Oregon Ducks

AP

U.S. women’s basketball team loses to college program for first time since 1999

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The U.S. women’s basketball team suffered its first defeat to a college program in 20 years, falling 93-86 on Saturday to Oregon, which is ranked No. 1 in the AP preseason poll.

It was an exhibition, but the U.S. starting lineup included Olympic champions Sue Bird, Diana Taurasi, Sylvia Fowles and Seimone Augustus. A full box score is here.

The U.S. lacked some of its top bigs. WNBA MVP Elena Delle Donne, Brittney Griner, Tina Charles and Breanna Stewart were not part of the four-game, eight-day college tour.

The Ducks, led by senior triple-double machine Sabrina Ionescu, became the second college team to beat the U.S. after Tennessee’s 65-64 win in 1999. The U.S. has played 44 games against NCAA teams since 1995.

Ionescu, who scored 30 points, is also a two-time reigning U.S. national champion in 3×3, a new Olympic event, making her a possible choice for either Olympic team.

The U.S. women, under new coach Dawn Staley, previously beat Stanford (95-80), Oregon State (81-58) and Texas A&M (93-63) in the college series.

The Americans are on a 46-game win streak between the Olympics and FIBA World Cup dating to 2006.

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Olympic track and field trials go back to Eugene

University of Oregon
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The 2020 U.S. Olympic Track and Field Trials are headed back to Eugene, Ore., it was announced Thursday, one year after the meet was originally awarded to Mt. San Antonio College (SAC) in Walnut, Calif.

The University of Oregon will host the trials for a fourth straight time dating to 2008.

USA Track and Field announced in June 2017 that Mt. SAC would host the 2020 trials. USATF said three months ago that bidding was reopened amid litigation surrounding the construction of a new stadium at Mt. SAC.

The Los Angeles area college originally beat out Eugene, Ore., and Sacramento for the trials. When bidding was reopened, the candidates were reportedly Eugene, Sacramento (host of the 2000 and 2004 trials) and Austin, Texas.

The trials will be June 19-28, 2020, (with two off days) ahead of the Olympics, which run July 24-Aug. 9 in Tokyo.

Hayward Field was recently torn down and is being replaced by a new stadium scheduled to be completed in spring 2020. Hayward will also host the 2021 World Championships.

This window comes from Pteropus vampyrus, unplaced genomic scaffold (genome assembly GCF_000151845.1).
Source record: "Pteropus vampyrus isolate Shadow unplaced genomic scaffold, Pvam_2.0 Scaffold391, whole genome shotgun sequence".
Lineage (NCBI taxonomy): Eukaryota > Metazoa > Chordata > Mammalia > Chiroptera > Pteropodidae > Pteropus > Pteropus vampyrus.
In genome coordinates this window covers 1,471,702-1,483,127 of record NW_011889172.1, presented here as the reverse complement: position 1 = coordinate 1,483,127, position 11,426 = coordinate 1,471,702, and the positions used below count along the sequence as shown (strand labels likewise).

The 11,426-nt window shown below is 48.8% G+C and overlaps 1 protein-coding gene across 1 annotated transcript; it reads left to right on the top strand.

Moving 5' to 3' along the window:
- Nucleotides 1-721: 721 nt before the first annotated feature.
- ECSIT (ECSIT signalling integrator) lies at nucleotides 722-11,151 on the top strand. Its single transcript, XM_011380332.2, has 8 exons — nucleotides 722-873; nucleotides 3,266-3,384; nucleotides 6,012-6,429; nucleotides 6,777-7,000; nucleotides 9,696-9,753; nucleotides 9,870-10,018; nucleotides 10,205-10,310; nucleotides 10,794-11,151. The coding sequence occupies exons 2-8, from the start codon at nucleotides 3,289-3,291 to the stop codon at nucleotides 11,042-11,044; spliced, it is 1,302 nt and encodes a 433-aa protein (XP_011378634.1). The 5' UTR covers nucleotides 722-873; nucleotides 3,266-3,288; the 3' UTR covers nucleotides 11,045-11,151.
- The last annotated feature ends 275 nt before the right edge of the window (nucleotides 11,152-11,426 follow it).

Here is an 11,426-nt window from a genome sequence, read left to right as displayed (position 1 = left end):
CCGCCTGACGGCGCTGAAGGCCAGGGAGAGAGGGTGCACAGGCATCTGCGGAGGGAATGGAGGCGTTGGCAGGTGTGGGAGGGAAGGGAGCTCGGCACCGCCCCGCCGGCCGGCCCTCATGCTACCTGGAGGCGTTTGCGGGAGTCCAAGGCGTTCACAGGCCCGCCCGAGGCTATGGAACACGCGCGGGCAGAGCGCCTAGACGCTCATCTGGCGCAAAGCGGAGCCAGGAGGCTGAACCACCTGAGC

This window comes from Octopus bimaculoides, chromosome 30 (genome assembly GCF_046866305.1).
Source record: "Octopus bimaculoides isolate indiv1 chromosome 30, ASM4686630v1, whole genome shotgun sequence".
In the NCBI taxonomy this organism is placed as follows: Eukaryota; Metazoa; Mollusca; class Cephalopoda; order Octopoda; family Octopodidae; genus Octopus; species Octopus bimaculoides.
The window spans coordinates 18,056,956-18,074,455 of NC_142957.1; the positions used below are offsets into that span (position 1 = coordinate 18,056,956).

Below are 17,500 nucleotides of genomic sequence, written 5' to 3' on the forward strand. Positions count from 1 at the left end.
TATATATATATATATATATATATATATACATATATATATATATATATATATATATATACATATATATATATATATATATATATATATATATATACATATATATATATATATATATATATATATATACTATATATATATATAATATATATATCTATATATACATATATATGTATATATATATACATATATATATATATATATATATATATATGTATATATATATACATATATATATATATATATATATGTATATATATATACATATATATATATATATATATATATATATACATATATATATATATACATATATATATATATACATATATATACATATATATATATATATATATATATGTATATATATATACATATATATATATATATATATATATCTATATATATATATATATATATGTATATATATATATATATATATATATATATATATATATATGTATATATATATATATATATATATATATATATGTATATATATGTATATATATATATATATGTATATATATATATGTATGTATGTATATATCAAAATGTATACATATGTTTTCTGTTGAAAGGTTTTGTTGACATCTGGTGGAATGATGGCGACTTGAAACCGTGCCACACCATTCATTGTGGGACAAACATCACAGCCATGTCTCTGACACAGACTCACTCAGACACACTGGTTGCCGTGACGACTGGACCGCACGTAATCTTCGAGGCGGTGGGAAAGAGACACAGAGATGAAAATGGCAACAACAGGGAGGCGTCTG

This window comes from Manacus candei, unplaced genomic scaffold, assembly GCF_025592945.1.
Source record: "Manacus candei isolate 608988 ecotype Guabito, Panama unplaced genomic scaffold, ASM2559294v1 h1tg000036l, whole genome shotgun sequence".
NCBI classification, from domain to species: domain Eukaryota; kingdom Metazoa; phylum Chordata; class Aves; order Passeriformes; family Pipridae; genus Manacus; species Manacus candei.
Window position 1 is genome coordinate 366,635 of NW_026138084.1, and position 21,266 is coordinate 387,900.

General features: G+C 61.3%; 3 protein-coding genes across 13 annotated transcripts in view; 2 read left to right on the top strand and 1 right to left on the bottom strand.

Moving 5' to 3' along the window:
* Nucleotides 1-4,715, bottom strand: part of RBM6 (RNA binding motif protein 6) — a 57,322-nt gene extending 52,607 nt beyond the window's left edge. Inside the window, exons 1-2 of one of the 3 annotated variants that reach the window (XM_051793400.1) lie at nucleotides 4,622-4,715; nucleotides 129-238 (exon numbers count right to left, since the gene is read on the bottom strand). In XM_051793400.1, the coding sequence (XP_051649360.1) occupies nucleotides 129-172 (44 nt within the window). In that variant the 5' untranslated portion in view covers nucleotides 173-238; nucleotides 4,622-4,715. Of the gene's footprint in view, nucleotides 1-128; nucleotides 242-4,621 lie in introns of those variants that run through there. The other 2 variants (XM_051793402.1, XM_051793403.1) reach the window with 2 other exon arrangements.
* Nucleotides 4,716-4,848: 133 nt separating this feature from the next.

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Devon Allen: Football on hold to pursue Olympic gold medal, world record

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Oregon wide receiver and Olympic hurdler Devon Allen is turning professional in track and field and doesn’t expect to return to football until after the 2020 Tokyo Games.

“That will give me the best opportunity to accomplish what I want to accomplish in the future, and that is winning a gold medal and holding the world record in the 110m hurdles,” Allen said Wednesday.

Allen, a 21-year-old junior, said his decision was more the result of finishing fifth in the Olympics — lower than he hoped, but motivating — than suffering a second torn ACL playing football on Sept. 17.

Allen had previously torn an ACL in the Rose Bowl on Jan. 1, 2015, and came back faster to win the Olympic Trials 110m hurdles on July 9 in a personal-best time.

“I was kind of balancing between going professional or not after the Olympic Trials [in July],” Allen said. “I ran in the Olympics, kind of was a little disappointed with my finish. So I was like, you know, maybe I’ll just play this football season out since I didn’t win a gold medal, and see how that goes. I think, either way, I would have turned professional pretty soon.”

Allen expects to return to track training in January and repeated Wednesday that he’s eyeing a return at the U.S. Championships in Sacramento from June 22-25.

“My ideal scenario is to run track for the next couple years, and then 2020 Olympics, win a gold medal, have the world record, put that to the side and try to play football,” Allen said. “My mind changes a lot, too. So you never know. Next year, I might not want to do track anymore. But I think, for right now, I want to focus on track for the next three to four years.”

One of Allen’s goals is very realistic — the Olympic gold medal. He finished 2016 ranked No. 2 in the world in the 110m hurdles behind Olympic champion Omar McLeod of Jamaica.

The world record would require a hefty improvement. Allen’s personal best is 13.03 seconds. The world record is 12.80.

Allen is optimistic he will continue to speed up. He was the only man in the Rio 110m hurdles final who had never previously competed internationally.

“If I had spent my full time focusing on track, like a lot of the other guys do, I think it gives me a better opportunity to perform well on that kind of stage,” Allen said. “I think that will give me the best opportunity to win a gold medal.”

Allen also said he wanted to move into other events, the 100m, 200m, 400m hurdles and maybe even the decathlon.

Allen tore his left ACL and MCL and suffered meniscus damage in a non-contact injury defending a punt return in a game Sept. 17.

It’s the same injury he suffered on the opening kickoff of the Rose Bowl on Jan. 1, 2015, just to the opposite knee. Allen returned from that injury to play in 12 of 13 games for the Ducks in the 2015 season.

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